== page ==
St. John Tradewinds News

Legislature Starts Pension System Discussion at Full Senate Hearing in St. John Chambers

 

The 31st Legislature Committee of the whole met Sept. 1 in Cruz Bay to begin a series of hearings about the government pension system.

 

CRUZ BAY — Lawmakers with the 31st Legislature chose the Cruz Bay Legislative Conference Room at the first stop on a territory wide discussion about the future of the government pension system.

The future, as described by officials of the Government Employees Retirement System was dire.

The pension system will have used up all of their assets needed for investment by 2025, GERS Chairman Wilbur Callender and Administrator Austin Nibbs testified. By then the only revenues the system will have to pay pensions will come from government workers on the job, paying deductions in anticipation of their own retirements, they added.

Annuity Checks Cut by Half
If that scenario is allowed to continue without any corrections put in place retirees from the government system can expect to see their annuity checks cut by more than half, the GERS officials said.

That assessment was offered as lawmakers considered Bill No. 31-0146, a measure that if passed would amend Title 3 of the Virgin Islands Code, Chapters 27 and 28A pertaining to the the retirement of government employees.

The GERS officials also cautioned about the consequences of inaction, citing Act. No. 6905, passed in 2007 and signed by former Governor John de Jongh. That measure called for an infusion of $600 million into the GERS as a hedge against having to liquidate the system’s assets.

Lawmakers acted; the governor signed the measure into law, but then nothing happened.

“We were shocked,” Nibbs said. At the time he was acting Finance commissioner. Some time later, he said he asked de Jongh why he failed to act. The former governor told him if the $600 million was invested at the time most of it would have been lost in a tumultuous market.

Now, eight years later, some lawmakers speaking at the Sept. 1 Senate hearing expressed trepidation over the urgent need to make up for lost time.

Since 2007 the government workforce shrunk by 20 percent, said GERS actuary Leon Joyner. The ratio of persons paying into the pension system also shrunk away from the ideal of 3.2-to-1.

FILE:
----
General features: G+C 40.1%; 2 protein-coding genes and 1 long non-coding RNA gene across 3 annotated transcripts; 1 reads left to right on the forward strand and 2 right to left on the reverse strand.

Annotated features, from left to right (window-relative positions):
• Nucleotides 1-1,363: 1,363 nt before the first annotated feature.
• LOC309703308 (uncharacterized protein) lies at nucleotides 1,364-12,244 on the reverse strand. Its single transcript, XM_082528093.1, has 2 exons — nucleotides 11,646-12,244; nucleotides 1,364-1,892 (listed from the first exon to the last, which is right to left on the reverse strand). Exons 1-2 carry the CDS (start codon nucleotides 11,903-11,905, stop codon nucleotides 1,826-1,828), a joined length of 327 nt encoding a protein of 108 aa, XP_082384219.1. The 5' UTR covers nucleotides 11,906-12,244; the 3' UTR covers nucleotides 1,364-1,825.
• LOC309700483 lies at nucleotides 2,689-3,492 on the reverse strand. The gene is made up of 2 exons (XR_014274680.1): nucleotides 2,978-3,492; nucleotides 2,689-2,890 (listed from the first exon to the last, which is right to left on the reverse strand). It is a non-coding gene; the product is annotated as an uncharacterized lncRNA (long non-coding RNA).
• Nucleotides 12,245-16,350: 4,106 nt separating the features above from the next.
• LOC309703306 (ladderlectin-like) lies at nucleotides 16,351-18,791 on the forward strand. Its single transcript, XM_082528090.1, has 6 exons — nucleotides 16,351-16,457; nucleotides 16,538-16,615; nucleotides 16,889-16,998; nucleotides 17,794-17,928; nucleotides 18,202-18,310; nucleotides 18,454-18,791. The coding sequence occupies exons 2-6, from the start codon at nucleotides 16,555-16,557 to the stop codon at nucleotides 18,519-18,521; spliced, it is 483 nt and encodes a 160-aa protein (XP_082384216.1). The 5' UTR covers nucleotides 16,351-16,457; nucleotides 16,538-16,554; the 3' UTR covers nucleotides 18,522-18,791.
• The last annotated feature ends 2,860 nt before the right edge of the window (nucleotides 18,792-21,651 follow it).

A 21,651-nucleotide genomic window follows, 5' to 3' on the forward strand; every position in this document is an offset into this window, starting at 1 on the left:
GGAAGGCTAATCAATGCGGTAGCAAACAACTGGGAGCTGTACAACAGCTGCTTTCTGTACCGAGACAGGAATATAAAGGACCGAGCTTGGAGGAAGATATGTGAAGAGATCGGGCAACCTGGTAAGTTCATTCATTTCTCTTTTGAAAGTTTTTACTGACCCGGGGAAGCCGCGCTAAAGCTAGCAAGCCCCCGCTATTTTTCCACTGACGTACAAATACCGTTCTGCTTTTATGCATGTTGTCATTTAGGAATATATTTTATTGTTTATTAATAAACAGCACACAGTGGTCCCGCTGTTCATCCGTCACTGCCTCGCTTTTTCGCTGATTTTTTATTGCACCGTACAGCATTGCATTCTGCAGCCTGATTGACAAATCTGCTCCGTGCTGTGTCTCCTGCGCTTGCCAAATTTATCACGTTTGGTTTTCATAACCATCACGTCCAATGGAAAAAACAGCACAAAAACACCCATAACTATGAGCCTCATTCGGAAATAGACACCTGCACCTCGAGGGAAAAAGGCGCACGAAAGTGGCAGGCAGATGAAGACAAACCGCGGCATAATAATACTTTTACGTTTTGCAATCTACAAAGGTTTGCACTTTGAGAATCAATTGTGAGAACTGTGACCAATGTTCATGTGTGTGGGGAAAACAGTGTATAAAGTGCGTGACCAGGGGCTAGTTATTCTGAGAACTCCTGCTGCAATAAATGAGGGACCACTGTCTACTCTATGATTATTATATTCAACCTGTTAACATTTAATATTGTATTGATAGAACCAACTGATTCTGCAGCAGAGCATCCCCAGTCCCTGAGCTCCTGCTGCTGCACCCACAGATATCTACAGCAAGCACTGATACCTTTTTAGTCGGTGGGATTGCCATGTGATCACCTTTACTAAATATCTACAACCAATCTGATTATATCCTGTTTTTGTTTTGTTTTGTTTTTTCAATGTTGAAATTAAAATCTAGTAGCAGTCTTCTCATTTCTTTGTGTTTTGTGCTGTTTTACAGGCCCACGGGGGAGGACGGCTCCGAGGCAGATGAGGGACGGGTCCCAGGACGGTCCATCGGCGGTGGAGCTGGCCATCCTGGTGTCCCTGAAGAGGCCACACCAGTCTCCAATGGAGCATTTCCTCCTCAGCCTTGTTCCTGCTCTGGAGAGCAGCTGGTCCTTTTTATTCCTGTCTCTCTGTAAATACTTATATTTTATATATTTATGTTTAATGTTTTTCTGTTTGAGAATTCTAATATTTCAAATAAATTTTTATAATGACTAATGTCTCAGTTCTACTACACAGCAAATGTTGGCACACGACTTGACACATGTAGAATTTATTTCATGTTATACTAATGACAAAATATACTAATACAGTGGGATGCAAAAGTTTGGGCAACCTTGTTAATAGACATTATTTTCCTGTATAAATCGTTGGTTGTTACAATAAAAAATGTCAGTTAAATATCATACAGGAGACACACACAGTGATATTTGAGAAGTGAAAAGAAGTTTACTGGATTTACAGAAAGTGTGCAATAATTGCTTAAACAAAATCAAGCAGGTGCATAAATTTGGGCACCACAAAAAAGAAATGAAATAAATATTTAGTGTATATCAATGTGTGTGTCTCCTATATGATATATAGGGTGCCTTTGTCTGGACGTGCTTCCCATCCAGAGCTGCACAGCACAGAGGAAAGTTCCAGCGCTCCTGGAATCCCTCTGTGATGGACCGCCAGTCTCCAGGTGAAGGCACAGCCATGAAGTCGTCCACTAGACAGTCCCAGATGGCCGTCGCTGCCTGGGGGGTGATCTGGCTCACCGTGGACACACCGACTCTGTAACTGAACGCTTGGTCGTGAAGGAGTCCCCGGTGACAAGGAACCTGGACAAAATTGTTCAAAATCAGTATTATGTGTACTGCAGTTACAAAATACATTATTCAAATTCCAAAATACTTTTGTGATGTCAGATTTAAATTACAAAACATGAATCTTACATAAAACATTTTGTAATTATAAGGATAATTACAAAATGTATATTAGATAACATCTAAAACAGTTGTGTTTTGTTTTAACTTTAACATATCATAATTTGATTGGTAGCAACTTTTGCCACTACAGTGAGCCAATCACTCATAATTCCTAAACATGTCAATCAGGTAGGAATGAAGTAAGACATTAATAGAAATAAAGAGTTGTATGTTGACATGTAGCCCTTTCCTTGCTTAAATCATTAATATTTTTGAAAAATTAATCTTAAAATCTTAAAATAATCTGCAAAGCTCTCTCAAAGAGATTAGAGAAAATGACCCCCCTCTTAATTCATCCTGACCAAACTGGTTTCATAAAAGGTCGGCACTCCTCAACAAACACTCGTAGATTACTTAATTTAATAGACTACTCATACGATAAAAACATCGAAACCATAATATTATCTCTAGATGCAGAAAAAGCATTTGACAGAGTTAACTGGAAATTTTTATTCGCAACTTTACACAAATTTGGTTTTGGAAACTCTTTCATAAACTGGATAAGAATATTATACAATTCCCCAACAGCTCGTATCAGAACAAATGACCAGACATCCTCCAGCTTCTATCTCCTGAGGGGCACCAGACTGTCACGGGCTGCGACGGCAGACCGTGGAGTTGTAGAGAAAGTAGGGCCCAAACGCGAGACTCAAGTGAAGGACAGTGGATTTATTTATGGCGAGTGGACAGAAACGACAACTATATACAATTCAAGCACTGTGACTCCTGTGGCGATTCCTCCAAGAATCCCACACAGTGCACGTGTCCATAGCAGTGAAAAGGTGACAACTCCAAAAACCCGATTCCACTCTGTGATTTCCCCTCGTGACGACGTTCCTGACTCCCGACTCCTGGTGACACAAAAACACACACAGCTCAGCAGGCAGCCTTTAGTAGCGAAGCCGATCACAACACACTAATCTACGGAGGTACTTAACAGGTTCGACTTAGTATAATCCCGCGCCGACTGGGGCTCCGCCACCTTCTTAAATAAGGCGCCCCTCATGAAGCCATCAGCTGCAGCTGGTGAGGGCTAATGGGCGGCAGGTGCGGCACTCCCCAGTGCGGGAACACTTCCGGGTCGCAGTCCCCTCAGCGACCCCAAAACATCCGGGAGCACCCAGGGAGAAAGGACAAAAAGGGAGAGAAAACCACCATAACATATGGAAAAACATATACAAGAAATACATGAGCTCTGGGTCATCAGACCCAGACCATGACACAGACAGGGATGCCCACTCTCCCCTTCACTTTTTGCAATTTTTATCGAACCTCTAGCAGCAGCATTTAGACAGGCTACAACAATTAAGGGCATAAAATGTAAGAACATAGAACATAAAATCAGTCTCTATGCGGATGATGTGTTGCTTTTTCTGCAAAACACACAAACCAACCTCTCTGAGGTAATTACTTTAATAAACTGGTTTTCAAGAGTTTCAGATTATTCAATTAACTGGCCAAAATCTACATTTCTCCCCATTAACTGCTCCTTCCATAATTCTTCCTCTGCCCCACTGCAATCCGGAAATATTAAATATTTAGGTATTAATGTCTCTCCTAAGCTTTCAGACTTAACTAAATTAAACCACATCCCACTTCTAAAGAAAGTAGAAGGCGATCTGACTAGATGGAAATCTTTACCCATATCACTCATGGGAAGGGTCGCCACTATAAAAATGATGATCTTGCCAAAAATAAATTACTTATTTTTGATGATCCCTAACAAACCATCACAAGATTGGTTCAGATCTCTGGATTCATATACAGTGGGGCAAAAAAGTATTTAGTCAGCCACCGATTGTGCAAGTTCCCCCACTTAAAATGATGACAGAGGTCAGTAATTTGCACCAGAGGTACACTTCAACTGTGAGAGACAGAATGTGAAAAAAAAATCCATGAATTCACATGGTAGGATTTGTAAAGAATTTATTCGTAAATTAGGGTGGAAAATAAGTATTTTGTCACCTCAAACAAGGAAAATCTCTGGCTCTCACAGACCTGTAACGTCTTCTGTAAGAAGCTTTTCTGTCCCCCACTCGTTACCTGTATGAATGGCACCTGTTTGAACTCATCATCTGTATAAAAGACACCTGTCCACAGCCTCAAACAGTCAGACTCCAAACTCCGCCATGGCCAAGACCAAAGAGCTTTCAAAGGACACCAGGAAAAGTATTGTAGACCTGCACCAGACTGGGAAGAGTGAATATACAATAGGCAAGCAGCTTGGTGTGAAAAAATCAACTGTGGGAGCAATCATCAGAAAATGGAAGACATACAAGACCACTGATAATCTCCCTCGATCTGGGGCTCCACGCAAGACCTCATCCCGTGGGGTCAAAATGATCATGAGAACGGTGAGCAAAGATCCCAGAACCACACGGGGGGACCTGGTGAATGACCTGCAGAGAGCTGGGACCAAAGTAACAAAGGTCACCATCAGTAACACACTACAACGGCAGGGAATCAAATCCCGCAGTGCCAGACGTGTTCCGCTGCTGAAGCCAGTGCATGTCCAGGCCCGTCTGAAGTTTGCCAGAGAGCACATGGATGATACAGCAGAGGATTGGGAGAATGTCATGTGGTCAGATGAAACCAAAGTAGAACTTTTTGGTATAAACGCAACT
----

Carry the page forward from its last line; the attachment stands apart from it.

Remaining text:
In 2015, Joyner said, the rate was more like 1.25-to-1.

Additional Pressure

Additional pressure, is coming in the form of a two-tier pension system where certain categories of government employees, like judges, lawmakers, utility line workers, police and firefighters, were allowed to retire earlier, having made fewer contributions, they said. That system is scheduled to begin in October.

He was joined in his commentary by GERS investment consultant Leandro Festino, who said as disturbing as the situation appears, the worst case scenario can be averted by committed government leaders prepared to make hard choices.

“Yes, we’re in a crisis but the good news is there is still time to fix it and improve the system,” Festino said.

Some lawmakers agreed about the difficulties to come if the pension system is to be saved.

“As the chairman of the Finance Committee I can tell you that the problem is not the $600 million pension obligation fund,” said Sen. Clifford Graham. “The problem is how to pay for it.”

“The reality is that seven years ago the government was in a better position to manage a $600 million dollar loan,” Senator-At-Large Almando “Rocky” Liburd agreed.

Out of Money by 2015?
In giving their assessment about the health of the pension system, GERS officials presented a chart that showed that if the system were to continue to invest its assets expecting a annual return of seven percent, it would run out of money by 2025. They also cautioned that if there were an unexpected upheaval in global investment markets, it’s possible the crash could happen five years sooner, in 2020.

At that point, Nibbs said, there would be nothing left for the GERS to invest. The only funds it would be able to pay out would come directly from government employees on the job, paying deductions towards their future annuities.

If that were to happen, he said, retirees depending on those funds could only expect to receive pennies on the dollar. Those expecting to receive $1,000 a month might instead receive about $450 a month.

In his testimony GERS Actuary Leon Joyner affirmed the statements made by Callender and Nibbs.

“By 2025 the system will be out of money,” Joyner said.

Most recently, the GERS took one step towards halting the financial slide by suspending its loan operation to government workers and employees.

Officials should figure out how to engage stakeholders, particularly government workers, letting them know how serious the situation has become and encouraging them to support reform measures, Senate President Neville James said.